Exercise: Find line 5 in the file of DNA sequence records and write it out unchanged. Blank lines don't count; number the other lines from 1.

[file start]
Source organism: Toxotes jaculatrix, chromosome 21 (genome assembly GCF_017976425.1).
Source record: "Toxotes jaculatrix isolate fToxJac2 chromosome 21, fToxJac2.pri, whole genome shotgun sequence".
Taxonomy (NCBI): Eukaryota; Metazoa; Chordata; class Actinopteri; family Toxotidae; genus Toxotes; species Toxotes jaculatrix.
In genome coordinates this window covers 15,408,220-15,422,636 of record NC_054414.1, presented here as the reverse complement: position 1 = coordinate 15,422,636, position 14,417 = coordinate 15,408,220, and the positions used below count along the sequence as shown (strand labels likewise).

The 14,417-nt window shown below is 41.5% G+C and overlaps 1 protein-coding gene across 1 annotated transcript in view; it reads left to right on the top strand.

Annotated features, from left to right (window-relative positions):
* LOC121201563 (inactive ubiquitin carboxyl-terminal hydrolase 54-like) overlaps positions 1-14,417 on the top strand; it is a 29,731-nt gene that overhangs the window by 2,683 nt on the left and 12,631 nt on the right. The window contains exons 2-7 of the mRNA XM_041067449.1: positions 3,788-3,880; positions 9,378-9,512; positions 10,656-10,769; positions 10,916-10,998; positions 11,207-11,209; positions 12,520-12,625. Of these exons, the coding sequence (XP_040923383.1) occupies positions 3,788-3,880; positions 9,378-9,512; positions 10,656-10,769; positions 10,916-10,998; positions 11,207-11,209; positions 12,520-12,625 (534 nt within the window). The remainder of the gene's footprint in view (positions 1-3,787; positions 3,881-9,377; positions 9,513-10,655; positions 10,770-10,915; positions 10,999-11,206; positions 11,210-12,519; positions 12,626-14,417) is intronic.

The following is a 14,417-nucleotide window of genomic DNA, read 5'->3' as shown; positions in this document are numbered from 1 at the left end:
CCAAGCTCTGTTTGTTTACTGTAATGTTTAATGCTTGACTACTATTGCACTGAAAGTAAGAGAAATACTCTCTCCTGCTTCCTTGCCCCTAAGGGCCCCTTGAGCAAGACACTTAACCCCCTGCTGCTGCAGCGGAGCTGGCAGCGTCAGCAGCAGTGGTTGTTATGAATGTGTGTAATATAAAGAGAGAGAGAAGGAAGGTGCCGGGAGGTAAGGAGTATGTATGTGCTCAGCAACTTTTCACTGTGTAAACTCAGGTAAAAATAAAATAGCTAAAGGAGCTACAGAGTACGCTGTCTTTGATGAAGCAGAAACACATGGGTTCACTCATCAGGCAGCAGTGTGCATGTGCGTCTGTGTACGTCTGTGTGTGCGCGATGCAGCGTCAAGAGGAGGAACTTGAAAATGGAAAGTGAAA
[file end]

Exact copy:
The 14,417-nt window shown below is 41.5% G+C and overlaps 1 protein-coding gene across 1 annotated transcript in view; it reads left to right on the top strand.